The state of New Keynesian economics: A Partial Assessment

Jordi Galí reviews the research around New Keynesian economics.

He says it still remains robust:

In August 2007, when the first signs emerged of what would come to be the most damaging global financial crisis since the Great Depression, the New Keynesian paradigm was dominant in macroeconomics. It was taught in economics programs all over the world as the framework of reference for understanding fluctuations in economic activity and inflation and their relation to monetary and fiscal policies. It was widely adopted by researchers as a baseline model that could be used flexibly to analyze a variety of macroeconomic phenomena. The New Keynesian model was also at the
core of the medium-scale dynamic, stochastic, general equilibrium (DSGE) models developed and used by central banks and policy institutions throughout the world.

Ten years later, tons of ammunition has been fired against modern macroeconomics in general, and against dynamic stochastic general equilibrium models that build on the New Keynesian framework in particular. The criticisms have focused on the failure of these models to predict the crisis, a weakness often attributed to their lack of a financial block that could account for the key factors behind the crisis, whose origin was largely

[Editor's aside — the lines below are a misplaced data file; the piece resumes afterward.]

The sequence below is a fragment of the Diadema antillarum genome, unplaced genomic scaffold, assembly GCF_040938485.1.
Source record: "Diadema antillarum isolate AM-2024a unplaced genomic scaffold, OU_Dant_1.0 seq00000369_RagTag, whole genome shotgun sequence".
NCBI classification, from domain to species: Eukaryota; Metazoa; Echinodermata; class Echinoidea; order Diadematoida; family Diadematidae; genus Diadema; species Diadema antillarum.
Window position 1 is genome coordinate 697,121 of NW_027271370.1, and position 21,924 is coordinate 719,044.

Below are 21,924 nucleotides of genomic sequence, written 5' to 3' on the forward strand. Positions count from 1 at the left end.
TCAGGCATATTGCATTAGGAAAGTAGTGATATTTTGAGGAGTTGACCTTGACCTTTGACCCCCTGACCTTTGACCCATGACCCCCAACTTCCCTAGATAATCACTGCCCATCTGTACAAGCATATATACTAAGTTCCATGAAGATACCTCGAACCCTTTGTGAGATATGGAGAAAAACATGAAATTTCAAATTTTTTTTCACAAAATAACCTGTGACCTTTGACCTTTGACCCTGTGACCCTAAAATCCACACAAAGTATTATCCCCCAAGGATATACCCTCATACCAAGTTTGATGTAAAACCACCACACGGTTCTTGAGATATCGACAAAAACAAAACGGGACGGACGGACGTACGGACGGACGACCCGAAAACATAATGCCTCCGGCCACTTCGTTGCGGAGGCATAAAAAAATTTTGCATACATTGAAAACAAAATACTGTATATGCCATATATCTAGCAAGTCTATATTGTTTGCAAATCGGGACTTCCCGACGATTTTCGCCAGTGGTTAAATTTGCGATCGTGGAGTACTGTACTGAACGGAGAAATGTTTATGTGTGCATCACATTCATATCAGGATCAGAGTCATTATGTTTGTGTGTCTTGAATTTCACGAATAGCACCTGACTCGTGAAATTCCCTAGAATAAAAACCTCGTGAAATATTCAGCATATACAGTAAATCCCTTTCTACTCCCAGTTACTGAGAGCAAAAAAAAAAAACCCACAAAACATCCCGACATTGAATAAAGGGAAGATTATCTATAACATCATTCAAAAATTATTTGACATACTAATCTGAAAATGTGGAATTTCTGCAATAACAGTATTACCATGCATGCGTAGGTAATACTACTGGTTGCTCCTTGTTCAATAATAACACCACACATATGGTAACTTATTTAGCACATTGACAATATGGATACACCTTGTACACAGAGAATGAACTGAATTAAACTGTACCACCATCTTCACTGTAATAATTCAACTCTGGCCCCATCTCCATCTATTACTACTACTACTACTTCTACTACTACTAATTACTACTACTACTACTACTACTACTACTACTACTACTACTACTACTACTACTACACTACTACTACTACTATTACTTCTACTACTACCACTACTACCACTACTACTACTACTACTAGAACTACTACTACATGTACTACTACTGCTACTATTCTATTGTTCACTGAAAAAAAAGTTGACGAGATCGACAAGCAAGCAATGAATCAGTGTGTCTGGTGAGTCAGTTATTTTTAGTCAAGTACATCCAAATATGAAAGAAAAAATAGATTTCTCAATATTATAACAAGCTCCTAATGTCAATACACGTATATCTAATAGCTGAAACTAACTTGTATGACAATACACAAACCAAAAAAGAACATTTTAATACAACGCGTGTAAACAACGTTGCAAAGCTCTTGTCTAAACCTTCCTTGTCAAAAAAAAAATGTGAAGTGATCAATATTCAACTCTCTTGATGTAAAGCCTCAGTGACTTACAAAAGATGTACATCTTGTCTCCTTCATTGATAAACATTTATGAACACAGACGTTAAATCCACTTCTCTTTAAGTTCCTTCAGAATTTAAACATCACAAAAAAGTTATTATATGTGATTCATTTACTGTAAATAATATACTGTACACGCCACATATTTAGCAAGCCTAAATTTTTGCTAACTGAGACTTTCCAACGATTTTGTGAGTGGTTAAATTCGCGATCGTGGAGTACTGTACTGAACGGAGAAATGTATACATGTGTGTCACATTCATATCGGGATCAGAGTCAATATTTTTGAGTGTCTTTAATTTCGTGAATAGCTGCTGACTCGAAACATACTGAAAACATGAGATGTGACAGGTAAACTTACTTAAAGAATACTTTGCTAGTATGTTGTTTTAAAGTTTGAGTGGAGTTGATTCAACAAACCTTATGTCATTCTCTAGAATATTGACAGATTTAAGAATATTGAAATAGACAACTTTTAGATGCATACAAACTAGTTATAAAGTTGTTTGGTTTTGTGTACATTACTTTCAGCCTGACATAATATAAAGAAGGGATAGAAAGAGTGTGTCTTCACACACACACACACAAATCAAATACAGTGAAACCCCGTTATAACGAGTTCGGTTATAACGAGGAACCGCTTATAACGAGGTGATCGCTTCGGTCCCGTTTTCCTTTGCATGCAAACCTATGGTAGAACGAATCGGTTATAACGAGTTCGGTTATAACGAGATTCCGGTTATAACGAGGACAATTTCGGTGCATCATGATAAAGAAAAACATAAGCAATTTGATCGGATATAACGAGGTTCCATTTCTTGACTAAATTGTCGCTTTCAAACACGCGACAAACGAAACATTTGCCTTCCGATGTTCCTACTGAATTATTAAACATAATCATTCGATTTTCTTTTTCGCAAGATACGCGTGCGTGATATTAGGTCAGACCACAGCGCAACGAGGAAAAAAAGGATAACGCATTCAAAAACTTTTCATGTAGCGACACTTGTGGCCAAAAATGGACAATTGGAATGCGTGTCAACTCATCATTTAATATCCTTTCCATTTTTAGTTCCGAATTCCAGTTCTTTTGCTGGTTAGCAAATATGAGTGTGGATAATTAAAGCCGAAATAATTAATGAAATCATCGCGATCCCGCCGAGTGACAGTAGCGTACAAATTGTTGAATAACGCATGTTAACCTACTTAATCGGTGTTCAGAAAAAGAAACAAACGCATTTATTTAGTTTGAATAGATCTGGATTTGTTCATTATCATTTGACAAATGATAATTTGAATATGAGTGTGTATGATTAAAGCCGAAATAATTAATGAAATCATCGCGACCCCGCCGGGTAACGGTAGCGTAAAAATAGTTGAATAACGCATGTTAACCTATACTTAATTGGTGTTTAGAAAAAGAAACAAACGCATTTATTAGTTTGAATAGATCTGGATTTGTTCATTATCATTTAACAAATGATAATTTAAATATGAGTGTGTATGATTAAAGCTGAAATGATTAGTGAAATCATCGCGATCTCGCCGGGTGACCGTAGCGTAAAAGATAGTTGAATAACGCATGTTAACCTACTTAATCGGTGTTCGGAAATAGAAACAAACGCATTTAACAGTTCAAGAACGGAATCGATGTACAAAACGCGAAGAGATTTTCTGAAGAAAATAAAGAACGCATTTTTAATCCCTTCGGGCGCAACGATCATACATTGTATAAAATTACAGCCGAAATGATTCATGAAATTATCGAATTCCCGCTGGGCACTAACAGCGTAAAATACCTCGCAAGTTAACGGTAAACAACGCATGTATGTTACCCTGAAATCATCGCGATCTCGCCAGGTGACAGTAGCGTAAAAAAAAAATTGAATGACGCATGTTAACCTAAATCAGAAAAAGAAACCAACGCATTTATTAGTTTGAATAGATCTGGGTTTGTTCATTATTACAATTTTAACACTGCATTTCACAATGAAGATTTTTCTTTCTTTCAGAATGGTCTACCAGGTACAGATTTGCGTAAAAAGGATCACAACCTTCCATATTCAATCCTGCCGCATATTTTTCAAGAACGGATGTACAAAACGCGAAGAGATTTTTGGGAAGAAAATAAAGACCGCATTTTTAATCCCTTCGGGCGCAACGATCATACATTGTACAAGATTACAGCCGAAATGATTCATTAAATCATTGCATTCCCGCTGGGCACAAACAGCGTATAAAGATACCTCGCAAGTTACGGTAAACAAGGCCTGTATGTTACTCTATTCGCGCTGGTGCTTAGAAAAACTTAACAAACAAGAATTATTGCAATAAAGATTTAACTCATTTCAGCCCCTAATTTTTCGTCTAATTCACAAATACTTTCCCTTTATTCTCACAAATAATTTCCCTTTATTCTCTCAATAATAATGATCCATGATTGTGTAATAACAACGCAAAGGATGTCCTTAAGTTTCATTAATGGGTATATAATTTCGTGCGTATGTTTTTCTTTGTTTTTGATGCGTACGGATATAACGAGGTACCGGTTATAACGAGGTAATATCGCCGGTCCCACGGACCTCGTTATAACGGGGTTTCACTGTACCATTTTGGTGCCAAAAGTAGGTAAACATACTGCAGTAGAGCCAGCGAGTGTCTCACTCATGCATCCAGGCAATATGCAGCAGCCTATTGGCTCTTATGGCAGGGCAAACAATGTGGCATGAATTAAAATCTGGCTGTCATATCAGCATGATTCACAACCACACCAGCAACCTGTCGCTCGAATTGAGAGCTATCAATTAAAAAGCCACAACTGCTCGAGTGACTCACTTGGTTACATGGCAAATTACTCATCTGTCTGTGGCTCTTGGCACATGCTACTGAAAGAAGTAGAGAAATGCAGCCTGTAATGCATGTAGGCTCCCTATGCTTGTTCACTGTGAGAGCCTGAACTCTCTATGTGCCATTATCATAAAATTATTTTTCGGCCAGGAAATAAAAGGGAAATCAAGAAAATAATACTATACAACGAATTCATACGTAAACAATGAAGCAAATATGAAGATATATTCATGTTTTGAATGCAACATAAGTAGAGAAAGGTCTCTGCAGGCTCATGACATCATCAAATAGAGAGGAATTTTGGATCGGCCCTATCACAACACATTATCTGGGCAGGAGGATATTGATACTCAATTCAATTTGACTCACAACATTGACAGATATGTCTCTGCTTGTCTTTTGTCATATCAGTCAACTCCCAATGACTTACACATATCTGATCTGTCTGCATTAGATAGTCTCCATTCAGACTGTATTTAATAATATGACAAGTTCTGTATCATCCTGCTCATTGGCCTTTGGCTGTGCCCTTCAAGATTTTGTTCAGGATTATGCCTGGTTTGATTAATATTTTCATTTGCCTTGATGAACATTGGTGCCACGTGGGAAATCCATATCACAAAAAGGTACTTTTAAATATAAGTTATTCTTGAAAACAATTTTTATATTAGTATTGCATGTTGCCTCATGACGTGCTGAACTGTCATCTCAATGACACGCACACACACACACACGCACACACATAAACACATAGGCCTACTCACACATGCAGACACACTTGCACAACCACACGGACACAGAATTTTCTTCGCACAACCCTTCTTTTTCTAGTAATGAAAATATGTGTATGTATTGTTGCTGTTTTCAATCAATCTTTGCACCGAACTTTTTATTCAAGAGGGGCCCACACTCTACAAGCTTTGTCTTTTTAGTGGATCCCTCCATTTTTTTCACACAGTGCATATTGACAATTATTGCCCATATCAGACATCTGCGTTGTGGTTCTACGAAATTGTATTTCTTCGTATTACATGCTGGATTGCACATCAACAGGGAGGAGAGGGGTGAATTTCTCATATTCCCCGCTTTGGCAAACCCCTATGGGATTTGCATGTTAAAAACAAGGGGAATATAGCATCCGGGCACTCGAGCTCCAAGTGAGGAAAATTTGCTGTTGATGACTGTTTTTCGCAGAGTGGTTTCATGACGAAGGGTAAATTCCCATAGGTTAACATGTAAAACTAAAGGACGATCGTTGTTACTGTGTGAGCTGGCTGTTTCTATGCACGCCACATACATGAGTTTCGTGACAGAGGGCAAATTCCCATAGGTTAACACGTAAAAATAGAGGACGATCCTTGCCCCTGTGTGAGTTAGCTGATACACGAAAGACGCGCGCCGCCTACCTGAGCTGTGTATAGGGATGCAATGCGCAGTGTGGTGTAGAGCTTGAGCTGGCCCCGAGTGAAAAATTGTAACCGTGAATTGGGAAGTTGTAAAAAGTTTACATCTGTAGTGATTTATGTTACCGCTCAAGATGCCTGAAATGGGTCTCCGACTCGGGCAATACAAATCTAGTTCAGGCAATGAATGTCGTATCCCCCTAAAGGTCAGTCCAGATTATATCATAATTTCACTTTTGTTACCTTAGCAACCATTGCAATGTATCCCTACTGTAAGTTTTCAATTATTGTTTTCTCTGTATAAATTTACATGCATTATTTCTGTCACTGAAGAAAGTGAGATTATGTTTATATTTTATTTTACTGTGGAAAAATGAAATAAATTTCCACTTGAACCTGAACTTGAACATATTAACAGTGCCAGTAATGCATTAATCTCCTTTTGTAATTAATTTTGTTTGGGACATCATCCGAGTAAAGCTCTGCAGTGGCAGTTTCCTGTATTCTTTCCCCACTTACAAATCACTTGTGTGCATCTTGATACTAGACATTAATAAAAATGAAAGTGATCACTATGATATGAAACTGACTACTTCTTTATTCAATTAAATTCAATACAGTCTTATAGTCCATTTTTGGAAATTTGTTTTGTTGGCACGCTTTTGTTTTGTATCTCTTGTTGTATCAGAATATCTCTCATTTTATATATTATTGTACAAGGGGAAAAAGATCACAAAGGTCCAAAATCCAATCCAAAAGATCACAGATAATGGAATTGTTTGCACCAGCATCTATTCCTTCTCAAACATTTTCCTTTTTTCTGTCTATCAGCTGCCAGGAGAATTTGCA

financial.

Other aspects of the New Keynesian model and its extensions that have been the target of criticism include the assumptions of rational expectations, perfect
information, and an infinitely-lived representative household.

Those criticisms notwithstanding, the New Keynesian model arguably remains the dominant framework in the classroom, in academic research, and in policy modeling. In fact, one can argue that over the past ten years the scope of New Keynesian economics has kept widening, by encompassing a growing number of phenomena that are analyzed using its basic framework, as well as by addressing some of the criticisms raised against
it. Much recent research, for instance, has been devoted to extending the basic model to incorporate financial frictions in the basic the model, as described in Gertler and Gilchrist (2018) in their contribution to the present symposium. In addition, the New Keynesian model has been the framework of choice in much of the work aimed at evaluating alternative proposals to stimulate the economy in the face of the unusual circumstances triggered by the crisis, including the use of fiscal policy and unconventional monetary policies.2

The present paper takes stock of the state of New Keynesian economics by reviewing some of its main insights and by providing an overview of some recent developments.

It is a decent primer on New Keyensian macroeconomics…

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